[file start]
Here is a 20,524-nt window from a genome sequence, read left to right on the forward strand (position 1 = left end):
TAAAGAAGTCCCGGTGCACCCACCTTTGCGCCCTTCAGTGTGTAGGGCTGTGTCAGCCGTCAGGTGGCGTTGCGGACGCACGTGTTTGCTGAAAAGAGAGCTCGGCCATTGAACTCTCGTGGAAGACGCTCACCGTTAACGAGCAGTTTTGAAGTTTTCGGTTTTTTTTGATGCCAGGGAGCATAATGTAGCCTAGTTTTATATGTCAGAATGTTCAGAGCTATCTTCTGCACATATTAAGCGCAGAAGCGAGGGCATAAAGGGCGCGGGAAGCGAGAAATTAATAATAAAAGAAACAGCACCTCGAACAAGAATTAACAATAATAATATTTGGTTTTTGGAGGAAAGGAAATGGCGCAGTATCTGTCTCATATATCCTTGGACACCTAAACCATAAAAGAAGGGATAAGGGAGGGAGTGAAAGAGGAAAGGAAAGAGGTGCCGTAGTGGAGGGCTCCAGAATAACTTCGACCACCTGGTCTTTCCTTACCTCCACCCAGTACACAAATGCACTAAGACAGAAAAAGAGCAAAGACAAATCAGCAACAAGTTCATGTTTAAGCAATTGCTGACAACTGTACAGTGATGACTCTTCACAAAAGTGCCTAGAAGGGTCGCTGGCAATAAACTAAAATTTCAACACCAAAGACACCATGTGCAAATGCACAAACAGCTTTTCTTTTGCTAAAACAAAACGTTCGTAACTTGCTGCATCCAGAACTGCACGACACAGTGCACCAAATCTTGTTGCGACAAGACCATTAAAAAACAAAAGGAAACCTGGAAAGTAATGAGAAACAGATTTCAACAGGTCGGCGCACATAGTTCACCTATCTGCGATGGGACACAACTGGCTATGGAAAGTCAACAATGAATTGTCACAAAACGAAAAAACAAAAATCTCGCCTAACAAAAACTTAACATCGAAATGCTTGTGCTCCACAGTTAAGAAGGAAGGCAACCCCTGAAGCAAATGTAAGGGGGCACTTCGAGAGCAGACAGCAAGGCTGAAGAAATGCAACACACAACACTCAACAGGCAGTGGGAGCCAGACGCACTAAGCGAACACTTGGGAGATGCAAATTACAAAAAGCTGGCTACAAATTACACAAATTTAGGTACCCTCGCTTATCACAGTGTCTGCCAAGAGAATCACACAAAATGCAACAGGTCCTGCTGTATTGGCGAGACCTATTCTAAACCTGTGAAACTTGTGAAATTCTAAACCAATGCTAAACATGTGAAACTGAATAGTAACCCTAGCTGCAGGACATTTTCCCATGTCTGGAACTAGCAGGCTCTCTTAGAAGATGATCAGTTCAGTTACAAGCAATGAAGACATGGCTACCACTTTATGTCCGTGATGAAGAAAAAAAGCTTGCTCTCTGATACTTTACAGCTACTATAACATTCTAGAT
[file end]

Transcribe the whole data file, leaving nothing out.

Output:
Here is a 20,524-nt window from a genome sequence, read left to right on the forward strand (position 1 = left end):
TAAAGAAGTCCCGGTGCACCCACCTTTGCGCCCTTCAGTGTGTAGGGCTGTGTCAGCCGTCAGGTGGCGTTGCGGACGCACGTGTTTGCTGAAAAGAGAGCTCGGCCATTGAACTCTCGTGGAAGACGCTCACCGTTAACGAGCAGTTTTGAAGTTTTCGGTTTTTTTTGATGCCAGGGAGCATAATGTAGCCTAGTTTTATATGTCAGAATGTTCAGAGCTATCTTCTGCACATATTAAGCGCAGAAGCGAGGGCATAAAGGGCGCGGGAAGCGAGAAATTAATAATAAAAGAAACAGCACCTCGAACAAGAATTAACAATAATAATATTTGGTTTTTGGAGGAAAGGAAATGGCGCAGTATCTGTCTCATATATCCTTGGACACCTAAACCATAAAAGAAGGGATAAGGGAGGGAGTGAAAGAGGAAAGGAAAGAGGTGCCGTAGTGGAGGGCTCCAGAATAACTTCGACCACCTGGTCTTTCCTTACCTCCACCCAGTACACAAATGCACTAAGACAGAAAAAGAGCAAAGACAAATCAGCAACAAGTTCATGTTTAAGCAATTGCTGACAACTGTACAGTGATGACTCTTCACAAAAGTGCCTAGAAGGGTCGCTGGCAATAAACTAAAATTTCAACACCAAAGACACCATGTGCAAATGCACAAACAGCTTTTCTTTTGCTAAAACAAAACGTTCGTAACTTGCTGCATCCAGAACTGCACGACACAGTGCACCAAATCTTGTTGCGACAAGACCATTAAAAAACAAAAGGAAACCTGGAAAGTAATGAGAAACAGATTTCAACAGGTCGGCGCACATAGTTCACCTATCTGCGATGGGACACAACTGGCTATGGAAAGTCAACAATGAATTGTCACAAAACGAAAAAACAAAAATCTCGCCTAACAAAAACTTAACATCGAAATGCTTGTGCTCCACAGTTAAGAAGGAAGGCAACCCCTGAAGCAAATGTAAGGGGGCACTTCGAGAGCAGACAGCAAGGCTGAAGAAATGCAACACACAACACTCAACAGGCAGTGGGAGCCAGACGCACTAAGCGAACACTTGGGAGATGCAAATTACAAAAAGCTGGCTACAAATTACACAAATTTAGGTACCCTCGCTTATCACAGTGTCTGCCAAGAGAATCACACAAAATGCAACAGGTCCTGCTGTATTGGCGAGACCTATTCTAAACCTGTGAAACTTGTGAAATTCTAAACCAATGCTAAACATGTGAAACTGAATAGTAACCCTAGCTGCAGGACATTTTCCCATGTCTGGAACTAGCAGGCTCTCTTAGAAGATGATCAGTTCAGTTACAAGCAATGAAGACATGGCTACCACTTTATGTCCGTGATGAAGAAAAAAAGCTTGCTCTCTGATACTTTACAGCTACTATAACATTCTAGAT